Cetera Financial Group is slimming down.

The financial services firm, which owns the independent broker-dealer industry's largest network group, is closing down J.P. Turner, a broker-dealer it bought last year.

Since the sale, a number of Turner advisors have "voiced a strong desire to transition to the Pershing platform," Cetera said in a statement. Shuttering the broker-dealer will allow the advisors "to more rapidly access" Pershing, according to the Cetera statement.

An estimated 150 advisors of Turner's 300 advisors have been invited to move to Summit Brokerage Services, another of Cetera's 11 broker-dealers. The remaining Turner advisors are expected to leave the Cetera fold. Turner is slated to close its doors by the end of October, Cetera said.


The company also maintained that that the move "is not part of a broader consolidation strategy."

But not everyone in the industry was convinced.

"If those deals were so great last year, what's different this year?" asked industry consultant Tim Welsh, president of Larkspur, Calif.-based Nexus Strategy.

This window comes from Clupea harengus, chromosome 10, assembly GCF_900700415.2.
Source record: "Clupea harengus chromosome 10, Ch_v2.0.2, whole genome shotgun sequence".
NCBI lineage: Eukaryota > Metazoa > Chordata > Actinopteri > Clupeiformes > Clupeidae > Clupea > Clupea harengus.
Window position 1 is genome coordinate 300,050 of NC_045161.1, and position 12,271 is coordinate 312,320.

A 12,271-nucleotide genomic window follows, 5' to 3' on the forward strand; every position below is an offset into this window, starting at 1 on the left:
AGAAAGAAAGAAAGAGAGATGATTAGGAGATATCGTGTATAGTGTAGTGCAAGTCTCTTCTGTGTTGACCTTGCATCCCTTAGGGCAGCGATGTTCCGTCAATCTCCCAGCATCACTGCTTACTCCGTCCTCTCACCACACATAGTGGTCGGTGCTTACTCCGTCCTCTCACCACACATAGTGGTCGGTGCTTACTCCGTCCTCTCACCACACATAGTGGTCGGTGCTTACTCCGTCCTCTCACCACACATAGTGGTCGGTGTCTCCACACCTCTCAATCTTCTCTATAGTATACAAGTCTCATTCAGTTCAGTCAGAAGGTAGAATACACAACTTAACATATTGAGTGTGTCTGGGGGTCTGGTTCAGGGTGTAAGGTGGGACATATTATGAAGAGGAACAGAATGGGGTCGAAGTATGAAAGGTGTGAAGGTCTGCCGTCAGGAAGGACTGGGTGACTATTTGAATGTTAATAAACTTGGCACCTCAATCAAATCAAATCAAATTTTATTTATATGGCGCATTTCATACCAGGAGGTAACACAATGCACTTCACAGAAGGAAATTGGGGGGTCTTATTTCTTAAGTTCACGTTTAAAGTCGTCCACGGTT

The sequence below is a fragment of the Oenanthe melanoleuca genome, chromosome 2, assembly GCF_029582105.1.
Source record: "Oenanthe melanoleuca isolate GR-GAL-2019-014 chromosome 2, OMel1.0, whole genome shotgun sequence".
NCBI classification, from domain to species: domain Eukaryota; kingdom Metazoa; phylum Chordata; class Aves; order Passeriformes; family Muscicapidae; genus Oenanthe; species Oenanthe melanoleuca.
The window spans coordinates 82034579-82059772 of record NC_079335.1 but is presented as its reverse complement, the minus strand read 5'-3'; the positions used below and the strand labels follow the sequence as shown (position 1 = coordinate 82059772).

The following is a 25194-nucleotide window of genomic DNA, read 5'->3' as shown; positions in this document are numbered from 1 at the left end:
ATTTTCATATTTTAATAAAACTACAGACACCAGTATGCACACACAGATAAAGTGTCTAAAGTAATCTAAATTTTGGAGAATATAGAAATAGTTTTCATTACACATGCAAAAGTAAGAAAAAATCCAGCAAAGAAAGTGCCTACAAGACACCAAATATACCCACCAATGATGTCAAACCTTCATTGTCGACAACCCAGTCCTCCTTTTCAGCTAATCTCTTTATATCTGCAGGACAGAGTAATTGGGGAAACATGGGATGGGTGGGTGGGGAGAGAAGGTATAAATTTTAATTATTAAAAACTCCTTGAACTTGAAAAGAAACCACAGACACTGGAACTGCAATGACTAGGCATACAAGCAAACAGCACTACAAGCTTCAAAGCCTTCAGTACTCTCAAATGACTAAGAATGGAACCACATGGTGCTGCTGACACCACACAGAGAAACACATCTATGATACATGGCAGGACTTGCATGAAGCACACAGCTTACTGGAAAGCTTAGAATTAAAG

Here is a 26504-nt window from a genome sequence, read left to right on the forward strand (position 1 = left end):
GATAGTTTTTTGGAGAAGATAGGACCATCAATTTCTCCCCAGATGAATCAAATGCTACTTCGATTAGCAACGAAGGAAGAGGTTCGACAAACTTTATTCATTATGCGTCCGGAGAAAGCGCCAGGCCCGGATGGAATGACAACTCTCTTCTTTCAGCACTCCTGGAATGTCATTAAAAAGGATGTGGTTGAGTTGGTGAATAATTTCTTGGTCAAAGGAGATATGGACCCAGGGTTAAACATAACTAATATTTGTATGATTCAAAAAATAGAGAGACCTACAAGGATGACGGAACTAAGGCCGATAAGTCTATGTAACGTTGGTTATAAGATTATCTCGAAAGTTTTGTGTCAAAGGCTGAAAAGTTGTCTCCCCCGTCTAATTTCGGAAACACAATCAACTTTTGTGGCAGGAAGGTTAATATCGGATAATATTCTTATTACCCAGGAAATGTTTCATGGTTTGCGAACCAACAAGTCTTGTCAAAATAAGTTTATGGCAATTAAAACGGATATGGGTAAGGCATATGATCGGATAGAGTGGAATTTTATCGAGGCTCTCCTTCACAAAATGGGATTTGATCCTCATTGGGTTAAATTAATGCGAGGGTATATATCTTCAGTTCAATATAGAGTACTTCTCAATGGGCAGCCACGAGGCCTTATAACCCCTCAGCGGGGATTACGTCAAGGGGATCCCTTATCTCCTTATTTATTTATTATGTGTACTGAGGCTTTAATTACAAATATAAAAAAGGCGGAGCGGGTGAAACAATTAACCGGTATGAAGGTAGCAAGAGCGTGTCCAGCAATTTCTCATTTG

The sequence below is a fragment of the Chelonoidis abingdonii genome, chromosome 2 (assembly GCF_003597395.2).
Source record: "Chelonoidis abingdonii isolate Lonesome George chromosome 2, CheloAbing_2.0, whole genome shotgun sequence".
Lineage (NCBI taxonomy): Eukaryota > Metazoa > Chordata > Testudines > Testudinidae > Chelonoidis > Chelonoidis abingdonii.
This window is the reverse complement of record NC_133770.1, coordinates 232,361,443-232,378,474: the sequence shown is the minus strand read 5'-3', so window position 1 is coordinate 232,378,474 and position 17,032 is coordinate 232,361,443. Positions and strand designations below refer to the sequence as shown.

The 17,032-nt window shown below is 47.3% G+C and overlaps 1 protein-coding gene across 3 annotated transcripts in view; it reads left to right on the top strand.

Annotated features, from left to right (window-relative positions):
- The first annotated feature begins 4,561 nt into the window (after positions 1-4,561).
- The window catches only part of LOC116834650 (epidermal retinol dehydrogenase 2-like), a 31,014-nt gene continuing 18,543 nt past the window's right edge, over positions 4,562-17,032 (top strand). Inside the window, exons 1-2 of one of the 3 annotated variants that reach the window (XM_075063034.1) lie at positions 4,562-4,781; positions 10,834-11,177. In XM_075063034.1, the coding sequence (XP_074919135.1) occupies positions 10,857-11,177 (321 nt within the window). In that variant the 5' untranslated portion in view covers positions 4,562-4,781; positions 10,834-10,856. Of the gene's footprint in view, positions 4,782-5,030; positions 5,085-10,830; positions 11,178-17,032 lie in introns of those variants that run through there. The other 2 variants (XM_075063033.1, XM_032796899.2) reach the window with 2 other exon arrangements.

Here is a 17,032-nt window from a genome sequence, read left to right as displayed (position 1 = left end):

Shutting down Turner can also be seen as a branding move, says Howard Diamond, managing director of Diamond Consultants, an industry research and consulting firm.

"Summit is the better name," Diamond said. "It's much more attractive to advisors. This was a smart thing for Cetera to do."


The Turner move also puts Cetera's large-scale network strategy back into play.

“We believe in the network approach,” Cetera CEO Larry Roth told Financial Planning in June. “It is a much more efficient driver of recruiting, retention and organic growth. We believe it’s damaging to, in any way, dilute a broker-dealer’s culture and the personal relationships that it fosters, because that’s what translates into growth.”

But advisors who are deciding which firm to affiliate with face a difficult decision, Tom Daley, CEO of the Advisor Center, a recruiting service and online platform for advisors in the IBD market, noted at the time.

“I think Larry Roth is a good guy, but there are a lot of unknowns at Cetera that they are working through,” Daley told Financial Planning. “Advisors may be asking themselves why participate [with Cetera] when a lot more information needs to be clear. There is an element of risk associated with the unknown.”

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